In normal circumstances you wouldn't think that yacht racing and building a successful business have much in common. Yet it was Guy Rigby's passion for boats and racing that led him to write what James Caan has described as 'a must read book for an aspiring entrepreneur'.
'How do you win a yacht race?' Rigby asked Nigel Irens, the designers of Elle MacArthur's record-breaking round-the-world trimaran, B&Q/Castorama. 'You nust do a hundred things better than anybody else' came the answer.
This chimed clearly with Rigby's won experience in the business world, first as an entrepreneur himself and now in his work with Smith & Williamson supporting and advising entrepreneurs on growing their businesses to support their ambitions. And so it was with that answer in mind that Rigby set about writing From Vision to Exit, a book which he intended would be vastly different from the usual business fare on offer.
'Effectively, there's a system,' explains Rigby, 'and what this book says is that in order to build a great business you have to do a load of things better than anybody else. This book tells you what they are.
'Most entrepreneurs don't understand that they don't need to reinvent the wheel. As long as they follow the process, and are prepared to learn from peers and people with experience, they can do it. They can build and sell a successful business.'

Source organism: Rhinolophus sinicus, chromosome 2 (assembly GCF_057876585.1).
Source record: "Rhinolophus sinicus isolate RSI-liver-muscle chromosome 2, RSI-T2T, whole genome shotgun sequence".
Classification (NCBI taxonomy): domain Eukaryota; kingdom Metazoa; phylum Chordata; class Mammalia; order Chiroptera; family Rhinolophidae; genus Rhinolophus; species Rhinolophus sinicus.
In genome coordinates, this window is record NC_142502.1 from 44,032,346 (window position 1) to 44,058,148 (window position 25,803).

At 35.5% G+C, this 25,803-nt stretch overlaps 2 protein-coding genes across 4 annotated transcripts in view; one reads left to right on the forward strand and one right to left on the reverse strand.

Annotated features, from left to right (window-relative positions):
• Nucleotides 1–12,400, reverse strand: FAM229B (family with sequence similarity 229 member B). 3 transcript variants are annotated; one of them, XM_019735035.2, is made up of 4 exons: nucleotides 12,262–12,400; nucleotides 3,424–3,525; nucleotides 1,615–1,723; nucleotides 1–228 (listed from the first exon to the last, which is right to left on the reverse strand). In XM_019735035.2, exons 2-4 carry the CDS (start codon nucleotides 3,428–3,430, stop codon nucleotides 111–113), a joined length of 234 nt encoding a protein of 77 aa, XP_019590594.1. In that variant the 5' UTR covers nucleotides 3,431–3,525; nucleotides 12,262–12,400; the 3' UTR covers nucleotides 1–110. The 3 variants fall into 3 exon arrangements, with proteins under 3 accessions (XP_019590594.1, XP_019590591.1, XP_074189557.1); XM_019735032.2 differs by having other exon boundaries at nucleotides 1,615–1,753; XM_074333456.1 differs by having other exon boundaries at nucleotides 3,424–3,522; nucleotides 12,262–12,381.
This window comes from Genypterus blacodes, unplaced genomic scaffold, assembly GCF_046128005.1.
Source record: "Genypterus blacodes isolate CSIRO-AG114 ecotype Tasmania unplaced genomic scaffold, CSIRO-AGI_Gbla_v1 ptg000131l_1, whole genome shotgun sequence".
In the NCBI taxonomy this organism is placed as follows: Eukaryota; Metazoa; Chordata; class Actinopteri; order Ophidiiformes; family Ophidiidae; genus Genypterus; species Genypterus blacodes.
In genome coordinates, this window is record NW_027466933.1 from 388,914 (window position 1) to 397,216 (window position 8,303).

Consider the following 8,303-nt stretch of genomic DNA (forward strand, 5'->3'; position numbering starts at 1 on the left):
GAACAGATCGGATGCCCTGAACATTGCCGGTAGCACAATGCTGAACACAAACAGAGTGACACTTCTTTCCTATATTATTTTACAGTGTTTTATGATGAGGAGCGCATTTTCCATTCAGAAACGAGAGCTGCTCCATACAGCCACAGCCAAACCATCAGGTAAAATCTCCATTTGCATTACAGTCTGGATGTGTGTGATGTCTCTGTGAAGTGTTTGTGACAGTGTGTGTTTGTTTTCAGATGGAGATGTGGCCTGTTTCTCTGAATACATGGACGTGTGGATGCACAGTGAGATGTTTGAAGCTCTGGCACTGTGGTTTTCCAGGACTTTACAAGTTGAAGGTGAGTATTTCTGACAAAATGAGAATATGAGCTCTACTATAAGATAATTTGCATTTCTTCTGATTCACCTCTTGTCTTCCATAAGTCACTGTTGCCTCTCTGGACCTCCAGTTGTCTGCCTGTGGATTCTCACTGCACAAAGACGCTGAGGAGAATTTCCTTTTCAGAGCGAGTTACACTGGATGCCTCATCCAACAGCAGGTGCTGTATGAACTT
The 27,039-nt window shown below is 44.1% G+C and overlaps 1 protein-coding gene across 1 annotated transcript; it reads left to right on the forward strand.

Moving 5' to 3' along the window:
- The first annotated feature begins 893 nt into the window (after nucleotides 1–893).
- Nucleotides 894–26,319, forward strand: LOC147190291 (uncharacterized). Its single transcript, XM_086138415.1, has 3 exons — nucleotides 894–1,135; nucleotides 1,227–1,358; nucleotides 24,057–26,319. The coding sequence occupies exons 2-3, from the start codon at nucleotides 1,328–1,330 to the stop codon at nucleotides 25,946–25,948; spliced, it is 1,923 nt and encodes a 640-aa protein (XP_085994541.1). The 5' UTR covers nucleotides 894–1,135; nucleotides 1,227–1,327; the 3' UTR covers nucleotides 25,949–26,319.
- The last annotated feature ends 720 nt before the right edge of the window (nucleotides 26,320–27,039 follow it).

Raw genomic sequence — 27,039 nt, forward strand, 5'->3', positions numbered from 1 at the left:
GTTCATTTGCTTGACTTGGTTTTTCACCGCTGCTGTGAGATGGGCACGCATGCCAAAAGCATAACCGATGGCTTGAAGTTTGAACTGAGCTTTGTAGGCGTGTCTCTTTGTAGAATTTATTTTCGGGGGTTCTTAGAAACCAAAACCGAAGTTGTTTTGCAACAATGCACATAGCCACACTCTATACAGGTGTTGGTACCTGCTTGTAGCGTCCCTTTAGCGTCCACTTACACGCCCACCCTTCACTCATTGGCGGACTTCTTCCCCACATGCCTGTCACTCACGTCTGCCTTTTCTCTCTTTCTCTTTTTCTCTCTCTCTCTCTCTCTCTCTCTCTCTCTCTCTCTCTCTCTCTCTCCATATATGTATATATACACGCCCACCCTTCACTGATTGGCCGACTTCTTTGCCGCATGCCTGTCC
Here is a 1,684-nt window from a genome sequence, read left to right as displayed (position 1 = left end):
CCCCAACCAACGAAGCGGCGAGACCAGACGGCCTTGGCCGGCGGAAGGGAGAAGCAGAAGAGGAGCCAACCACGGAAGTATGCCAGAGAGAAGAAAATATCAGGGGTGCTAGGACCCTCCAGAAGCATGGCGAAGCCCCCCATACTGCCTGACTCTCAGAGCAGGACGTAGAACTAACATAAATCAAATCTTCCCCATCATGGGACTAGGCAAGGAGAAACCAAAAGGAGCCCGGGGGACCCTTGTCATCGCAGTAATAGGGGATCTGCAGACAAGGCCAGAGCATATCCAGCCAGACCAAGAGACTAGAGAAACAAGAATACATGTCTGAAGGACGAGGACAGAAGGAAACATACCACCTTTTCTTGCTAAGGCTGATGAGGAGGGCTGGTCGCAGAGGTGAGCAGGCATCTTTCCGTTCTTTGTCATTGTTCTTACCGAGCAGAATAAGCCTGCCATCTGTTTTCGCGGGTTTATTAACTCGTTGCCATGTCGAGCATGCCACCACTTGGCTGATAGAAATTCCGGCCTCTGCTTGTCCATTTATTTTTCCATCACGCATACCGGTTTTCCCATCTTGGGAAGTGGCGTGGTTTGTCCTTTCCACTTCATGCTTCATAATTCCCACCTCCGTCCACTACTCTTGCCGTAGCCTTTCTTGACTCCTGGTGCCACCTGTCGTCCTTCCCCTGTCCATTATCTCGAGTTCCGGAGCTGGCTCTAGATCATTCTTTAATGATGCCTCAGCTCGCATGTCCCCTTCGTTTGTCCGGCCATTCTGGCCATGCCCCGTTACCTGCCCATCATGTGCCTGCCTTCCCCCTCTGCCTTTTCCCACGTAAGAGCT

Unlike in years gone by, the focus on starting a business in today's environment leans heavily towards making it successful enough to sell. With that in mind, Rigby has ensured his book is a practical, hands-on guide that arms entrepreneurs and business owners with the knowledge required to profit and stand out from the crowd.
'The traditional family business has given way to the 'build to sell mentality',' Rigby explains. 'The media has celebrated successful entrepreneurs, meaning people now have the attitude of 'if I can build something worth money, I should sell it'. It has become financially more attractive. People now have the dream to build it up, sell it for millions and then start again.
I hope this book will prevent failure and facilitate success. I believe it takes entrepreneurs beyond the basics, giving them a deeper understanding of every phase in the process from starting to selling their own business.'
Nobody is saying that building a business is easy, far from it, but armed with Rigby's book the process will be a lot clearer and will give you a greater chance of success in one day selling your own business and living the life of your dreams.